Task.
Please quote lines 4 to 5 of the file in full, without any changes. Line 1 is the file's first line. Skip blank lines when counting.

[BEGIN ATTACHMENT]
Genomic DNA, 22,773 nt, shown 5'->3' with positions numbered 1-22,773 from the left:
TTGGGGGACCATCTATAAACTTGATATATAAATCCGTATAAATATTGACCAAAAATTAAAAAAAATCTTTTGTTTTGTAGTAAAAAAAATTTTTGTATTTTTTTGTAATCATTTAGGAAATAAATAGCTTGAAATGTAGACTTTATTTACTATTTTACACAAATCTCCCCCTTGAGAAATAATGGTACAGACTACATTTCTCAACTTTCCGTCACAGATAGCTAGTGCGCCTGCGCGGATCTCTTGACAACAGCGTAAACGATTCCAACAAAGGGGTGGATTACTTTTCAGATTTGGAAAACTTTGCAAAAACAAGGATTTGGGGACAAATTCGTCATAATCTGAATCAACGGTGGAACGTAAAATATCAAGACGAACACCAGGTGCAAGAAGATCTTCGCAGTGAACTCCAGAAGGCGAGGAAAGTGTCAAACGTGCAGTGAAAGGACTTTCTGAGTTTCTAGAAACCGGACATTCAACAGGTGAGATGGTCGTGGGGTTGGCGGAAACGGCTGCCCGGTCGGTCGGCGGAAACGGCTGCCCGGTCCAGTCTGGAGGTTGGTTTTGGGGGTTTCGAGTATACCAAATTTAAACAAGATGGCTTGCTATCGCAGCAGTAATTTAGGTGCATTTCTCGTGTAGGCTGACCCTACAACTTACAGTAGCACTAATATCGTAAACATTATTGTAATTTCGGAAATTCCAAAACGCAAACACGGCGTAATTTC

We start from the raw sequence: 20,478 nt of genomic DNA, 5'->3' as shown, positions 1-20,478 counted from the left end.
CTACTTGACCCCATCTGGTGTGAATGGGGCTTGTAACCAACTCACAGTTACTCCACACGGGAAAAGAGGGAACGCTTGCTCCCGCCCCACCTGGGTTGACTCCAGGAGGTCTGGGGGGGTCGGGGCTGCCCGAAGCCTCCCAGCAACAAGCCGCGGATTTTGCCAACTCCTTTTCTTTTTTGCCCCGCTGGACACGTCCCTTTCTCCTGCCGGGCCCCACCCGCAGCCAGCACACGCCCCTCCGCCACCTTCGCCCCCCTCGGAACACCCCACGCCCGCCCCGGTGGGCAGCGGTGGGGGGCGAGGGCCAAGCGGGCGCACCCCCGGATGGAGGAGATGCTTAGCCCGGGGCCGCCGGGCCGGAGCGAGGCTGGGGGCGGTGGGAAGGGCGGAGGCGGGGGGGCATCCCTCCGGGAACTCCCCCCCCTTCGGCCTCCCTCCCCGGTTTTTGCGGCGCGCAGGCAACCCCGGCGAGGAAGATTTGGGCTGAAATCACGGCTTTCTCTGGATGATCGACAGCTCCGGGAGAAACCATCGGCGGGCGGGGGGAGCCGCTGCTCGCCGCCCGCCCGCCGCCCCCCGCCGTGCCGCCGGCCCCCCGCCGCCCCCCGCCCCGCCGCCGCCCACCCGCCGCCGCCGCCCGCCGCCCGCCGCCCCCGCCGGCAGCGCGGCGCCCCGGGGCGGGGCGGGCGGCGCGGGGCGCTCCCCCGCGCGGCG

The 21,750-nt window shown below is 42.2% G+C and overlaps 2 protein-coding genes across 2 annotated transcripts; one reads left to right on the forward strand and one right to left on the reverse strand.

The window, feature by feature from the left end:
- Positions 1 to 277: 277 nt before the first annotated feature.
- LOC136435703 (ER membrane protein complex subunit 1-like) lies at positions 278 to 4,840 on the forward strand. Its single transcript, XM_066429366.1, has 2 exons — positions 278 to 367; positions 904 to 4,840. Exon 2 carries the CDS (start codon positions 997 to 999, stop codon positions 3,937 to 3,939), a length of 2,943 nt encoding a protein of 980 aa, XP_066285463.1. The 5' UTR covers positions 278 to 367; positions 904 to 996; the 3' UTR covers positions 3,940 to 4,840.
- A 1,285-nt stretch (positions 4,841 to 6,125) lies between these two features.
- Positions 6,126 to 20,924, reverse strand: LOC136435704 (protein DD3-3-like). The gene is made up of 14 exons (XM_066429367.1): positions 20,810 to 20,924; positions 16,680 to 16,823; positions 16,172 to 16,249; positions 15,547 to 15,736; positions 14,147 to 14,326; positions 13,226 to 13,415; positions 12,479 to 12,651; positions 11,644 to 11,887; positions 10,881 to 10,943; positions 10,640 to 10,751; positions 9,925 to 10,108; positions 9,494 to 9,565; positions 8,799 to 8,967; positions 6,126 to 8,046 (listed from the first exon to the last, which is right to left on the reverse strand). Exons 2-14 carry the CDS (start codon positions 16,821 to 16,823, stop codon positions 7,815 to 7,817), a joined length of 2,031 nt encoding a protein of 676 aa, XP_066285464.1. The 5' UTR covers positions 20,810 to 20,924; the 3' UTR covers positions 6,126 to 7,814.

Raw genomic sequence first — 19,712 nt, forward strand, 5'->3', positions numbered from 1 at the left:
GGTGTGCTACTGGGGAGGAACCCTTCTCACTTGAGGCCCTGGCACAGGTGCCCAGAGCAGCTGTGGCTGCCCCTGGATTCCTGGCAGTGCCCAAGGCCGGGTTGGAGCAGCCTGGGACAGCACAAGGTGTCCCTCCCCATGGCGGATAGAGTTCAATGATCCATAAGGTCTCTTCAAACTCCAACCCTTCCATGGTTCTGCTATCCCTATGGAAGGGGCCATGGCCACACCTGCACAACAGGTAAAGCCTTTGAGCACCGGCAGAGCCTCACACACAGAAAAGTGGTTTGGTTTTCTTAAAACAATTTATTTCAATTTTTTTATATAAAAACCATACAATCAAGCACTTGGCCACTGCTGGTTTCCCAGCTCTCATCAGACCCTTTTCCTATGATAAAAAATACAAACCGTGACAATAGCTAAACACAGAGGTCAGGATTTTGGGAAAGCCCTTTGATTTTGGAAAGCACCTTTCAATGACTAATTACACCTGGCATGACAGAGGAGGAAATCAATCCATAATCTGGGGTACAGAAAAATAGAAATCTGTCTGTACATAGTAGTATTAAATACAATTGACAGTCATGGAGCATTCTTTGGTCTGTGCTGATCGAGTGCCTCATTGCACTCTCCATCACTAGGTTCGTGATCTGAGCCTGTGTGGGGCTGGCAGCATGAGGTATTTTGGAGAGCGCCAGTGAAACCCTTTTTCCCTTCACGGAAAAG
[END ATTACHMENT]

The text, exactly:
CTACTTGACCCCATCTGGTGTGAATGGGGCTTGTAACCAACTCACAGTTACTCCACACGGGAAAAGAGGGAACGCTTGCTCCCGCCCCACCTGGGTTGACTCCAGGAGGTCTGGGGGGGTCGGGGCTGCCCGAAGCCTCCCAGCAACAAGCCGCGGATTTTGCCAACTCCTTTTCTTTTTTGCCCCGCTGGACACGTCCCTTTCTCCTGCCGGGCCCCACCCGCAGCCAGCACACGCCCCTCCGCCACCTTCGCCCCCCTCGGAACACCCCACGCCCGCCCCGGTGGGCAGCGGTGGGGGGCGAGGGCCAAGCGGGCGCACCCCCGGATGGAGGAGATGCTTAGCCCGGGGCCGCCGGGCCGGAGCGAGGCTGGGGGCGGTGGGAAGGGCGGAGGCGGGGGGGCATCCCTCCGGGAACTCCCCCCCCTTCGGCCTCCCTCCCCGGTTTTTGCGGCGCGCAGGCAACCCCGGCGAGGAAGATTTGGGCTGAAATCACGGCTTTCTCTGGATGATCGACAGCTCCGGGAGAAACCATCGGCGGGCGGGGGGAGCCGCTGCTCGCCGCCCGCCCGCCGCCCCCCGCCGTGCCGCCGGCCCCCCGCCGCCCCCCGCCCCGCCGCCGCCCACCCGCCGCCGCCGCCCGCCGCCCGCCGCCCCCGCCGGCAGCGCGGCGCCCCGGGGCGGGGCGGGCGGCGCGGGGCGCTCCCCCGCGCGGCG

The 21,750-nt window shown below is 42.2% G+C and overlaps 2 protein-coding genes across 2 annotated transcripts; one reads left to right on the forward strand and one right to left on the reverse strand.